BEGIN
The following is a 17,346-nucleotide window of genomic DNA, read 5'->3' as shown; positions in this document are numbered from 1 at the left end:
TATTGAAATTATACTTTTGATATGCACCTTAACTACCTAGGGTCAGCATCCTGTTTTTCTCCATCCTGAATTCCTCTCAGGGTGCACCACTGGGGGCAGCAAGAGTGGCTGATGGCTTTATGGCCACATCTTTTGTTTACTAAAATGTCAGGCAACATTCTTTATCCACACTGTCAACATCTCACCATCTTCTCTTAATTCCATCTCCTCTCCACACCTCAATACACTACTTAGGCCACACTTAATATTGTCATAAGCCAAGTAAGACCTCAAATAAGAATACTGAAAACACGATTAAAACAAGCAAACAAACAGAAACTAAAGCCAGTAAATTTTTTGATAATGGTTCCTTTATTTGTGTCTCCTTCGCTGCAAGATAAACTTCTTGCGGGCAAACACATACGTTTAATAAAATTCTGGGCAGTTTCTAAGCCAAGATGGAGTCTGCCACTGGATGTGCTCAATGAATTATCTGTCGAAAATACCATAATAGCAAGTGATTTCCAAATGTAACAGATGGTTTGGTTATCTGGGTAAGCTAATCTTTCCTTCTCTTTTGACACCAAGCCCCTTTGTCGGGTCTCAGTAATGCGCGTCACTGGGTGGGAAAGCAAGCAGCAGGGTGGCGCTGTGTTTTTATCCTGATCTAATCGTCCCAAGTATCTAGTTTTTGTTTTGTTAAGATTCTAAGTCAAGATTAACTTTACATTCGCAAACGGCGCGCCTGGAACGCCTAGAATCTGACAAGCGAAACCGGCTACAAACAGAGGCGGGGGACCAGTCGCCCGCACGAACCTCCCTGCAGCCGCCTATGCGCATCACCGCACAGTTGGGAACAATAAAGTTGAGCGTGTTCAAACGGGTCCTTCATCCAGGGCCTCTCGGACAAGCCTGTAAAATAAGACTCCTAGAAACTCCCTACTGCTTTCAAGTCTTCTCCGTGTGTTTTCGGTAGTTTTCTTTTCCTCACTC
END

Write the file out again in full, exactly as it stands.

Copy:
The following is a 17,346-nucleotide window of genomic DNA, read 5'->3' as shown; positions in this document are numbered from 1 at the left end:
TATTGAAATTATACTTTTGATATGCACCTTAACTACCTAGGGTCAGCATCCTGTTTTTCTCCATCCTGAATTCCTCTCAGGGTGCACCACTGGGGGCAGCAAGAGTGGCTGATGGCTTTATGGCCACATCTTTTGTTTACTAAAATGTCAGGCAACATTCTTTATCCACACTGTCAACATCTCACCATCTTCTCTTAATTCCATCTCCTCTCCACACCTCAATACACTACTTAGGCCACACTTAATATTGTCATAAGCCAAGTAAGACCTCAAATAAGAATACTGAAAACACGATTAAAACAAGCAAACAAACAGAAACTAAAGCCAGTAAATTTTTTGATAATGGTTCCTTTATTTGTGTCTCCTTCGCTGCAAGATAAACTTCTTGCGGGCAAACACATACGTTTAATAAAATTCTGGGCAGTTTCTAAGCCAAGATGGAGTCTGCCACTGGATGTGCTCAATGAATTATCTGTCGAAAATACCATAATAGCAAGTGATTTCCAAATGTAACAGATGGTTTGGTTATCTGGGTAAGCTAATCTTTCCTTCTCTTTTGACACCAAGCCCCTTTGTCGGGTCTCAGTAATGCGCGTCACTGGGTGGGAAAGCAAGCAGCAGGGTGGCGCTGTGTTTTTATCCTGATCTAATCGTCCCAAGTATCTAGTTTTTGTTTTGTTAAGATTCTAAGTCAAGATTAACTTTACATTCGCAAACGGCGCGCCTGGAACGCCTAGAATCTGACAAGCGAAACCGGCTACAAACAGAGGCGGGGGACCAGTCGCCCGCACGAACCTCCCTGCAGCCGCCTATGCGCATCACCGCACAGTTGGGAACAATAAAGTTGAGCGTGTTCAAACGGGTCCTTCATCCAGGGCCTCTCGGACAAGCCTGTAAAATAAGACTCCTAGAAACTCCCTACTGCTTTCAAGTCTTCTCCGTGTGTTTTCGGTAGTTTTCTTTTCCTCACTC